Vulvar fibromatosis: A clinical enigma

Erin M. Conroy, Marina Frimer, Rouzan G. Karabakhtsian, Richard Gorlick, Gary L. Goldberg

Research output: Contribution to journalArticlepeer-review

1 Scopus citations


CONCLUSIONS: Desmoid tumors are nonmalignant, locally aggressive neoplasms most common in the 15 to 60 years age group. They are associated with high estrogen states, prior surgical trauma, and Gardner syndrome. Most commonly, desmoid tumors present in the abdominal wall, shoulder, neck, and chest, but can occur anywhere in the body. Given their rarity and lack of definitive therapy, vulvar desmoid tumors can be exceedingly difficult to treat, and are best managed with an interdisciplinary approach.

OBJECTIVE: To present a case of recurrent vulvar fibromatosis in an adolescent, discuss the specific difficulties of treating adolescents, and review the literature on available treatment.

METHODS: We present a case of recurrent vulvar fibromatosis in a 14-year-old girl, requiring several treatment modalities, including multiple surgeries, radiation therapy, and multiagent chemotherapy. We then discuss management strategies for these tumor types, and specifically examine how tumor location may impact their treatment.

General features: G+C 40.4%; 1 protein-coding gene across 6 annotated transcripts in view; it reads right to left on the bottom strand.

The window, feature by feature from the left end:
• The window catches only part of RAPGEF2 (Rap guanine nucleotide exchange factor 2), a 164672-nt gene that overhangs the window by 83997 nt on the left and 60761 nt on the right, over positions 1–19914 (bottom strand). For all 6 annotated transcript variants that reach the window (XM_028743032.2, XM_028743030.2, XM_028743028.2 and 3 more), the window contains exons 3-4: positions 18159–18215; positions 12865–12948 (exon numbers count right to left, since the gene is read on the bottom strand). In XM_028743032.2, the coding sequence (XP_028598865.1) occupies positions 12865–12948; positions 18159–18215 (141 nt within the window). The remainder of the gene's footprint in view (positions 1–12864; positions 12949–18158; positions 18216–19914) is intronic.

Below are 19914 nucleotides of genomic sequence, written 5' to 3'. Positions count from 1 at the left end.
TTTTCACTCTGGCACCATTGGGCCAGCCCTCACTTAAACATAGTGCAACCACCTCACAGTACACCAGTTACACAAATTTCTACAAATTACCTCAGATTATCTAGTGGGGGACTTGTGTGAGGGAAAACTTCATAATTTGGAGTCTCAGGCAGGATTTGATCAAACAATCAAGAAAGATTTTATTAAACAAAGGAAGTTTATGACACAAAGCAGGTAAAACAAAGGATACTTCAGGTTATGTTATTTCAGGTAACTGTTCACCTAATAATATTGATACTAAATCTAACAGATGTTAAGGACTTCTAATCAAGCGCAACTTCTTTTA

RESULTS: Vulvar desmoids are extremely uncommon and they can be disfiguring and cause significant discomfort for women. Initial management of these tumors is surgical excision, yet failed surgery is often followed by other treatment modalities, including radiation, tyrosine kinase inhibitors, nonsteroidal anti-inflammatory drugs, hormonal therapy, and chemotherapy. This case clearly highlights the difficulties in managing these rare tumors, particularly in the adolescent population.

Original languageEnglish (US)
Pages (from-to)63-67
Number of pages5
JournalJournal of Pediatric Hematology/Oncology
Issue number1
StatePublished - Jan 3 2015


  • adolescent
  • chronic illness
  • fibromatosis
  • vulvar

ASJC Scopus subject areas

  • Pediatrics, Perinatology, and Child Health
  • Hematology
  • Oncology


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